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According to Thomas Jefferson, …

… coffee is the “favorite drink of the civilized world.” And since I count myself among the members of that world, I cannot but agree to that profound statement. This “old coffeenose” here can be made very happy with anything related to coffee and thus Mary gave me this wonderful coffee container for Christmas:

coffee container

Coffee Container

This wonderful container is made of stoneware and, on its front, has a pewter plaque with that quotation from Thomas Jefferson, and, at its side, has a hadle with a pewter scoop.

This coffee canister came with a little note about Thomas Jefferson and coffee:

Jefferson and Coffee

In 1824 Thomas Jefferson deemed coffee ‘the favorite drink of the civilised world.’ Jefferson enjoyed the coffee houses of Williamsburg and Paris, and served coffee at the President’s House, Poplar Forest, and Monticello. He preferred beans imported from the East and West Indies, and abhorred the ‘green’ or unripe beans that were popular in America at that time.

Jefferson estimated that a pound of coffee a day was consumed at Monticello during his retirement. His cellar was stocked with unroasted beans in barrels weighing as much as 60 pounds. Small quantities of beans were rosated and ground in the Monticello kitchen, and then prepared according to the recipe of Adrien Petit, Jefferson’s French maître d’hôtel: ‘On one measure of the coffee ground into meal pour three measures of boiling water. Boil it on hot ashes mixed with coal till the meal disappeares from the top, when it will be precipitated. Pour it three times through a flannel strainer. It will yield 2 1/3 measures of clear coffee.’ Coffee was served at breakfastm and likely after dinner, in a silver coffee urn made to Jefferson’s design.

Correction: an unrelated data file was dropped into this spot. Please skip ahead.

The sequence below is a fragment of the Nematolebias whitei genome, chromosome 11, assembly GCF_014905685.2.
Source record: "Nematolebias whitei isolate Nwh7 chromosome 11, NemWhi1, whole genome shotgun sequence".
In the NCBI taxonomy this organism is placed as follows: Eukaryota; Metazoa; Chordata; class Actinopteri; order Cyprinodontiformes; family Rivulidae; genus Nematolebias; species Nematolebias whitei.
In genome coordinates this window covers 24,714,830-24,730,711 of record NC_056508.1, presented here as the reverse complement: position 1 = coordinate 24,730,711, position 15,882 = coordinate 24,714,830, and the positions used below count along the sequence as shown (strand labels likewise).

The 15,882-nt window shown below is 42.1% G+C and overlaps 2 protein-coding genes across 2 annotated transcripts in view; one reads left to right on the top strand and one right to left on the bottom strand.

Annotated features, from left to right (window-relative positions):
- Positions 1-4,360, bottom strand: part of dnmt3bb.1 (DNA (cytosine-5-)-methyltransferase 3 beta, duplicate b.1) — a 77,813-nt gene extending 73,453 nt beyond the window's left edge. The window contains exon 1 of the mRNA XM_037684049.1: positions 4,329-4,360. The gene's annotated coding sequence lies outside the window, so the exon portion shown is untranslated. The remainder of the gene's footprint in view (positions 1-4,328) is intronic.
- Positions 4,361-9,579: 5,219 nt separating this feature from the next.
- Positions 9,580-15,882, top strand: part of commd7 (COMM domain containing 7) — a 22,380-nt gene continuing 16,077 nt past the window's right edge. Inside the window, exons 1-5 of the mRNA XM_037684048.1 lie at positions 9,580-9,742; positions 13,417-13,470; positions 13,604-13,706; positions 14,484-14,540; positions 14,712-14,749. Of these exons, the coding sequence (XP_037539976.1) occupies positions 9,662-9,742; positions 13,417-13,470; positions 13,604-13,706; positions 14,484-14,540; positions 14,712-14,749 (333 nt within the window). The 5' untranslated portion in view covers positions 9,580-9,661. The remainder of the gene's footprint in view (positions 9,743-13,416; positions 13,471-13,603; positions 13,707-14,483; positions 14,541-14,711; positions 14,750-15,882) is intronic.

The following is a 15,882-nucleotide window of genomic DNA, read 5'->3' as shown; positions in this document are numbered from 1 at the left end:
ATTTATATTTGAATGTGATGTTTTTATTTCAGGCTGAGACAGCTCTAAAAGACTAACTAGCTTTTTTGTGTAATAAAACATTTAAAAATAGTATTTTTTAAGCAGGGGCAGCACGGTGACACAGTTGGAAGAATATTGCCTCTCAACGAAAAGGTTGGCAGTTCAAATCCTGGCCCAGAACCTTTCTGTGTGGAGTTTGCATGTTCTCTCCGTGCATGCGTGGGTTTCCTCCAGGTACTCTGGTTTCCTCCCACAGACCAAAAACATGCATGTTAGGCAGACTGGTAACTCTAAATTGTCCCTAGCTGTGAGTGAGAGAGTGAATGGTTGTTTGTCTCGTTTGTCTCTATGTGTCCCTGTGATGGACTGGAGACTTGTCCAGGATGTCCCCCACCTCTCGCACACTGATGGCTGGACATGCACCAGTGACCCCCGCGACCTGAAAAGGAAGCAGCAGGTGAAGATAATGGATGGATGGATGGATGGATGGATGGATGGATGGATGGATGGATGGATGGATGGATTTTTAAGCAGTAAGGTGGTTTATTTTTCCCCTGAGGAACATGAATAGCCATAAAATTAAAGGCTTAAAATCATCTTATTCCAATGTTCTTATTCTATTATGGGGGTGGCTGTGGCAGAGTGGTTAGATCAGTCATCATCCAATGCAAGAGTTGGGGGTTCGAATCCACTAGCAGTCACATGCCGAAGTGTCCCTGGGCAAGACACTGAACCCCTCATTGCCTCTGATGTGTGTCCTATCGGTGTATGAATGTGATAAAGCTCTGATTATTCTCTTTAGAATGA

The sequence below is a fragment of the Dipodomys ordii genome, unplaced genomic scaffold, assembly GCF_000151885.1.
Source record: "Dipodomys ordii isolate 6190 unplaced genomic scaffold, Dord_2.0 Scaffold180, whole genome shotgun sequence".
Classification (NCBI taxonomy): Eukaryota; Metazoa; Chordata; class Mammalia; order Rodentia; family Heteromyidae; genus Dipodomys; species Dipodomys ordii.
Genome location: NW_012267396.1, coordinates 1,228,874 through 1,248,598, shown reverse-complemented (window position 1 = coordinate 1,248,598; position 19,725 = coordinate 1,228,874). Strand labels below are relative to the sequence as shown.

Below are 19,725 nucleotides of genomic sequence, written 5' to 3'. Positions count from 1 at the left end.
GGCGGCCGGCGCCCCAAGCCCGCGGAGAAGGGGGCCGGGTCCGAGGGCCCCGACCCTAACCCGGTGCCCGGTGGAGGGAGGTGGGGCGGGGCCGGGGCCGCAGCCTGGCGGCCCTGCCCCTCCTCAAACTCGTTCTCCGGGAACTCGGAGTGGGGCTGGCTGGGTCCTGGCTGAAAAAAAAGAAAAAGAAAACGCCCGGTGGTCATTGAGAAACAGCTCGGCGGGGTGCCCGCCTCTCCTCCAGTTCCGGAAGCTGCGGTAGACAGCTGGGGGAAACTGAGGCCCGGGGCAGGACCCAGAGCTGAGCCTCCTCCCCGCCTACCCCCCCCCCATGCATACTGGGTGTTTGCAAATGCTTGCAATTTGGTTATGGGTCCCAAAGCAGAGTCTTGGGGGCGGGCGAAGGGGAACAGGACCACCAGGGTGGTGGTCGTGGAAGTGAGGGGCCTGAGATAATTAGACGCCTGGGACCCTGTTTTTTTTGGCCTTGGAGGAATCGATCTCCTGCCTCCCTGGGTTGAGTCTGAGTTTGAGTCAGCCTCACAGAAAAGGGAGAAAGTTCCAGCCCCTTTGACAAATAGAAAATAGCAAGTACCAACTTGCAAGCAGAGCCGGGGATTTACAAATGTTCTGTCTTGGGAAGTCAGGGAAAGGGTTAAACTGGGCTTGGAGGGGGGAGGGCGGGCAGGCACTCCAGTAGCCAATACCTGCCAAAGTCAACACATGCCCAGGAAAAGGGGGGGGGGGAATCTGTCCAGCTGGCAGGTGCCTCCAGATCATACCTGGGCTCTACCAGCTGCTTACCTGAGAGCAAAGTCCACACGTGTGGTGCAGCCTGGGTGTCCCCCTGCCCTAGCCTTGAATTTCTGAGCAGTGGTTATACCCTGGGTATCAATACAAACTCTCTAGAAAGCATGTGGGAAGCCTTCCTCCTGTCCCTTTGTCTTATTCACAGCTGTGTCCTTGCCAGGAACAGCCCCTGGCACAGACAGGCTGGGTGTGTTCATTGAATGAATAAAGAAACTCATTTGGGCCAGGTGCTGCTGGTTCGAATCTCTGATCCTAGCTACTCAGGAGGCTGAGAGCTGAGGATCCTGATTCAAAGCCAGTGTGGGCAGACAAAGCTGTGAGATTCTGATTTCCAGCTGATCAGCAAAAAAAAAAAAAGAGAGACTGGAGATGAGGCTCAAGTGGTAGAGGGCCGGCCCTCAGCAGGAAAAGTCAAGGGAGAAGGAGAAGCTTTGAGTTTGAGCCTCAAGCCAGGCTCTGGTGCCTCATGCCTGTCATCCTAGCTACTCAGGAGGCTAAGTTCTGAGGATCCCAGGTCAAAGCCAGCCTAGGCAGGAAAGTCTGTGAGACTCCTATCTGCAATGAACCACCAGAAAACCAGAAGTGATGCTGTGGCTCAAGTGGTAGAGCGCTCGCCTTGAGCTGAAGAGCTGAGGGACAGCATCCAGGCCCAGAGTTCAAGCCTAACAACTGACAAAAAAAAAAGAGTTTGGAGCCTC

At present I’m keeping ground coffee [the “Ethiopian” variety from The Village Roaster in Lakewood, a suburb of Denver/CO] in it [it takes one pound] and I must make sure that I use it up quickly enough so that it won’t loose its aroma, but this shouldn’t be (too) difficult considering my coffee comsumption. In the future I’ll use it for coffee beans – which I normally buy – as those should keep their aroma somewhat longer than ground coffee.

14 responses to “According to Thomas Jefferson, …

  1. I too have cut down on the consumption but I still love my coffee. Living on the Big Island I have learned a lot more about how it grows. Kona is coffee country and claimed to be some of the best, although I do favor a good Costa Rican. Our better Kona sells for about $27 a lb so that is out of the everyday budget. Even still the culture of farms and history is alive and well and a source of interest .

    • Hi Dohn
      Thanks for taking your time to stop by and visit my blog and for leaving a comment. I know about Kona coffee, and once in a while [twice a year, in fact] I get a pund of that from my wife’s cousin in denver. Of course, it’s not that $27/lb. variety! 😉 But I do like it, very much so.
      Best regards from one “coffeenose” to the other,
      Pit

  2. I had a sip of coffee back in September 1973 when I was a freshman at Texas A&M University. That was enough for me. My only question is, How can something that tastes so horrible smell so good?

    • Well, people say I had my first sip of coffee with my mother’s milk. And frankly, it didn’t taste horribly at all then! 😉 I really think I have inherited that taste. My mother and her mother were what we call “coffeenoses”, and I keep saying if there ever will be a coffee gene, it’ll be discovered in me. Well, actually I have reduced my coffee consumption a lot since I retired. Nowdays its about 4 to 8 cups daily. And that was what I used to have by around 10 [our first long break during school] at the latest and sometimes even before school started at 08:10 when I was teaching.